Standing Rib Roast




  1. Place the roast inside a roasting pan slightly smaller than the meat itself. The meat should be placed with the fatty side up, meaning if your roast has bones, they'll be on the bottom. Pat the roast dry with paper towels.
  2. Remove the upper rack from the oven and move the lower rack to the bottom position in the oven. Place an oven thermometer on the oven rack next to where the roasting pan will be placed. Preheat oven to 250°F/120°C.
  3. Rub the entire roast with canola oil (I mean the entire roast; bones and all). Coat the roast with kosher salt and pepper. Place a probe meat thermometer into roast, making sure the tip of the probe is in the thickest part. Place the pan on the remaining oven rack, close the oven door and reduce the heat to 200°F/95°C. Make sure that you can easily read both the oven thermometer and meat thermometer when the door is closed (a digital probe thermometer, where the display portion sits outside the oven and can be set to sound an alert when the desired temp is reached is strongly recommended).
  4. Occasionally check the oven thermometer and adjust the oven temperature to ensure the oven stays as close to an even 200°F/95°C as your oven can manage. Do NOT open the oven for any reason until the roast reaches the desired temperature (see below).
  5. Determine how your would like your roast cooked. Use the table below to determine the correct temperature at which you should remove the roast from the oven:
    Level of doneness Remove from oven at Comments
    Extra-rare, or "blue" 87-89°F/31-32°C Very few people enjoy beef cooked blue -- I happen to be one of them
    Rare 90-92°F/32-33°C  
    Medium-Rare 93-96°F/34-36°C By far the most popular choice
    Medium 100-104°F/38-40°C  

    The meat will need to roast for approximately 2-3 hours to reach the desired temperature, depending on the size of the meat and your particular oven. The moment that the meat thermometer shows the roast has reached the indicated temperature, remove the roast from the pan and place on a clean cutting board with juice grooves. Leaving the probe in the roast, cover (just the top, don't wrap) the roast tightly with heavy-duty aluminum foil, making a small tear to the middle of the piece that is used to fit around the probe. Return the roasting pan to the oven.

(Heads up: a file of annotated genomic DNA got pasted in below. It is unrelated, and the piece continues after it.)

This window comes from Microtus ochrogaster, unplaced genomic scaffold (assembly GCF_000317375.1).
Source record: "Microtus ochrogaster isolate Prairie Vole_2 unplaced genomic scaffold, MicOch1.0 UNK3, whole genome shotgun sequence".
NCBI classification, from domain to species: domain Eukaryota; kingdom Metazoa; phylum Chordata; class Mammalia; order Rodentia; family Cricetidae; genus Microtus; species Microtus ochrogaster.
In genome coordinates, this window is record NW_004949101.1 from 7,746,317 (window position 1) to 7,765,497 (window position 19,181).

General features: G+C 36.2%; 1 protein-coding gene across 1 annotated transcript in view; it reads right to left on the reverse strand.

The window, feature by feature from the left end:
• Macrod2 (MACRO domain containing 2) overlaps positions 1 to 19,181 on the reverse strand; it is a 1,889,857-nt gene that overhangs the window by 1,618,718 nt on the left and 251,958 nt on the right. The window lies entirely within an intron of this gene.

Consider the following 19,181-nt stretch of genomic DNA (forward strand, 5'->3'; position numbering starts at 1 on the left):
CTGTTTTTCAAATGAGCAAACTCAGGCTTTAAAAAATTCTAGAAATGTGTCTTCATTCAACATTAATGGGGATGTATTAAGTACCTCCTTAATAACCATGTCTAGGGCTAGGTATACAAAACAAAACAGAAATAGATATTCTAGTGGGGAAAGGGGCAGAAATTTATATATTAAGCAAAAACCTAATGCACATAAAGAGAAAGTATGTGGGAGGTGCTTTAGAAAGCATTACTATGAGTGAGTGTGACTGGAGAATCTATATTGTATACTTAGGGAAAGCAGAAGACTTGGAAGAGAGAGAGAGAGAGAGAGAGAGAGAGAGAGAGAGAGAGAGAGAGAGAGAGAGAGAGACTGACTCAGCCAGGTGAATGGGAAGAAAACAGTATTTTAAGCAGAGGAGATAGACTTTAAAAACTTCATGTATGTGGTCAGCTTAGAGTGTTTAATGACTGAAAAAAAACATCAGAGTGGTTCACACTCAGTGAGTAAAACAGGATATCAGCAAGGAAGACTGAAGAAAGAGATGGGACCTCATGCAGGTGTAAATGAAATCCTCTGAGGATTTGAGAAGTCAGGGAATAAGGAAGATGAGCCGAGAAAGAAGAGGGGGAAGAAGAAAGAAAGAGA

6. Increase oven temperature to 500°F/260°C. When the oven thermometer confirms the oven has reached the target temperature, remove foil from roast (do not discard; we'll use the foil again later), place the roast -- with probe still inserted! -- back in the roasting pan, and close the oven. Let the roast bake for another 15 minutes at the higher temperature, creating a gorgeous crust on the meat.
  7. Remove roast from oven and place on a clean cutting board with juice grooves. Cover the meat -- with probe still in place -- loosely in aluminum foil, using the same piece we used earlier. Let the roast do one last rest for 5-10 minutes. During this time the roast will be redistributing juices throughout itself, improving both the flavor as well as texture of the meat. It will also continue to cook due to carryover heat, allowing the internal temperature to reach the appropriate range for the selected level of doneness.
  8. (Optional) Build an au jus for the roast. Pour out all but 1 tbsp of the grease from the roasting pan. Place the roasting pan over two burners on the stove. Set both burners to high heat. Add beef stock or water and red wine, Scrape the pan with a wooden spoon to deglaze the pan (meaning forcibly loosen all the bits of meat cooked onto the pan). When sauce is down by half, roll sage leaves lightly between your hands, and add to pan. Let sauce cook for one minute, then strain and serve.
  9. When roast has rested and au jus is ready, remove foil and temperature probe. Slice roast using a long, extremely sharp knife (demonstration video); a quality dedicated slicing or carving knife is strongly recommended. Pour au jus over meat on plates, or put the bowl on the table.


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